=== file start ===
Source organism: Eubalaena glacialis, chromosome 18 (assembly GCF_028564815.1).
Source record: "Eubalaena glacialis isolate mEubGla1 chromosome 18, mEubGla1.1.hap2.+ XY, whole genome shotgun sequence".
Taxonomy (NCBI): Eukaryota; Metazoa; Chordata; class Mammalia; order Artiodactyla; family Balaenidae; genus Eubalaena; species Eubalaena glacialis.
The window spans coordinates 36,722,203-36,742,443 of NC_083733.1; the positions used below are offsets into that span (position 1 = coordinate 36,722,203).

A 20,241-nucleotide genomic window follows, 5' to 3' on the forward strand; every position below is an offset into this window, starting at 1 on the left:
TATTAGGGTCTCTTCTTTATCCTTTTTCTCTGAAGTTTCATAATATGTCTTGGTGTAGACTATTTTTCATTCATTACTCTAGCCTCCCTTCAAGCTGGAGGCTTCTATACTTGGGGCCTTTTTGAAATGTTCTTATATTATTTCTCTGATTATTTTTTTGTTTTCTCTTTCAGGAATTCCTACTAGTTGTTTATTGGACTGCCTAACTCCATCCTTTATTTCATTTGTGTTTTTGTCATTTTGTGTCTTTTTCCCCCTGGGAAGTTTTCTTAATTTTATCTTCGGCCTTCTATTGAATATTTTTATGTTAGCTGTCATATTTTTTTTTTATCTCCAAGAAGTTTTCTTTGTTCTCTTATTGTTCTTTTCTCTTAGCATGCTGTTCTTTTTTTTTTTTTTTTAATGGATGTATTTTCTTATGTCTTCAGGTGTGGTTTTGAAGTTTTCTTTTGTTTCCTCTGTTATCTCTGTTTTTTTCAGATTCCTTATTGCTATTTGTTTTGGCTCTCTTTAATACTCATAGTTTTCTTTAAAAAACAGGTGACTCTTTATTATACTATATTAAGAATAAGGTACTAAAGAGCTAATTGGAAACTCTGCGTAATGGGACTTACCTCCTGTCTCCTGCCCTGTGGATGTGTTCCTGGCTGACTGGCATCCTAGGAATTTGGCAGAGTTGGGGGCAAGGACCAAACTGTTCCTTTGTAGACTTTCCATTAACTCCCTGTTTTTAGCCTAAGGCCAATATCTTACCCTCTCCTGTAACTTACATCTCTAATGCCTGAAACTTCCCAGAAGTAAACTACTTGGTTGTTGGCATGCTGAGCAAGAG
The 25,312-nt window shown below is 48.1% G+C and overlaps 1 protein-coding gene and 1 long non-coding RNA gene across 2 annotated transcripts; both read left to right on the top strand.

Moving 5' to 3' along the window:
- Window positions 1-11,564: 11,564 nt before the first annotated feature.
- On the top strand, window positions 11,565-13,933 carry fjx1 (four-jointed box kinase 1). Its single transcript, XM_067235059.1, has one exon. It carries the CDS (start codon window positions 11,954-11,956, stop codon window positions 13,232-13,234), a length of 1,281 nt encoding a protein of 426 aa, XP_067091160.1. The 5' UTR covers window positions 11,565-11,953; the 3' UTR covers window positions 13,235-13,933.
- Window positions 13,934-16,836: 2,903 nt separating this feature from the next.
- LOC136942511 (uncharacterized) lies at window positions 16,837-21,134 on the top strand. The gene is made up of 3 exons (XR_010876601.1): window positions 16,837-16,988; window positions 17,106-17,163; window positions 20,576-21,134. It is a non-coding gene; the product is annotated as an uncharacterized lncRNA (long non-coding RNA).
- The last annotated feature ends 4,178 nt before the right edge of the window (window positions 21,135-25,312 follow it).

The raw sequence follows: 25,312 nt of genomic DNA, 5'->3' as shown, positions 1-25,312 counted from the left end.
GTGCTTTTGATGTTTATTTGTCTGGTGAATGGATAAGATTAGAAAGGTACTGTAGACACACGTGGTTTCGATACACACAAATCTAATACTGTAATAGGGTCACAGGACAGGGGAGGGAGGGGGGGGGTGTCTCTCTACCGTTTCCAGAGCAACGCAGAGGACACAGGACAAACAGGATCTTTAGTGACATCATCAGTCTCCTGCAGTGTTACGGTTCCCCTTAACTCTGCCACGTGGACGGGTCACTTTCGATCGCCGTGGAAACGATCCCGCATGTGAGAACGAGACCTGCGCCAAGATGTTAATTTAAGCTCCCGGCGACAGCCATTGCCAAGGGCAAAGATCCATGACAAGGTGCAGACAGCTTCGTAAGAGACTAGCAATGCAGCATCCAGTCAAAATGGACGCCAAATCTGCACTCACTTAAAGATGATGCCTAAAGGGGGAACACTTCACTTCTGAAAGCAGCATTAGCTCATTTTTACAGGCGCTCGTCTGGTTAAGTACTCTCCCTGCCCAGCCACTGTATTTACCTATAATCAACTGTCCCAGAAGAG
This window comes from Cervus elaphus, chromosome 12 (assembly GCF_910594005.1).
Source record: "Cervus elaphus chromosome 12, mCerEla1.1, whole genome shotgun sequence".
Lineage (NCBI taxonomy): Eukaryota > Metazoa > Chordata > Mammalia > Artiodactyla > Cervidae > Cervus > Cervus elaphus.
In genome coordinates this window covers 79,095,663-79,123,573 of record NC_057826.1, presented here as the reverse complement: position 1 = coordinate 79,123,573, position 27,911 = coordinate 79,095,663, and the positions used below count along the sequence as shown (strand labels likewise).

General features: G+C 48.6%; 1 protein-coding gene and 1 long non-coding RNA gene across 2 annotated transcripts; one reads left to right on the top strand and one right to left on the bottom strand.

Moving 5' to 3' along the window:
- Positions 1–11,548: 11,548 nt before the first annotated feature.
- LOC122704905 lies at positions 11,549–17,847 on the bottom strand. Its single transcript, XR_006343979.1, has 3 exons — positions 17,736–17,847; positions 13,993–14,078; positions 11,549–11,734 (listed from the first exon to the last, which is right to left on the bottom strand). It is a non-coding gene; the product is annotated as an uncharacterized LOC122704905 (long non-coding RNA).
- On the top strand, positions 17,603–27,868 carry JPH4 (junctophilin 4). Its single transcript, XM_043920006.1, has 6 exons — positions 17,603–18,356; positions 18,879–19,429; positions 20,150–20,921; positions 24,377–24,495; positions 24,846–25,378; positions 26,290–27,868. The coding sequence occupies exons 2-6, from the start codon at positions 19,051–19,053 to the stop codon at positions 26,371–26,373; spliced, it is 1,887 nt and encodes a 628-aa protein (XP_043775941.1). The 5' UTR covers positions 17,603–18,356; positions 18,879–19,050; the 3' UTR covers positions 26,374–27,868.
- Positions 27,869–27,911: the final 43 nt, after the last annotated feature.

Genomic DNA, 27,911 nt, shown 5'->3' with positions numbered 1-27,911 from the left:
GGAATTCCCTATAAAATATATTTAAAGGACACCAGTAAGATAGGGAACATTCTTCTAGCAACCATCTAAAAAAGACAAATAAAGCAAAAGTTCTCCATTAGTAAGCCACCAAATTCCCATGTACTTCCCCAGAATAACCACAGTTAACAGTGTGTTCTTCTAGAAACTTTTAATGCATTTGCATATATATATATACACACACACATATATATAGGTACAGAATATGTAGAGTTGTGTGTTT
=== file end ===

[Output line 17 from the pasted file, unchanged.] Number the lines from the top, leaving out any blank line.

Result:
Source record: "Cervus elaphus chromosome 12, mCerEla1.1, whole genome shotgun sequence".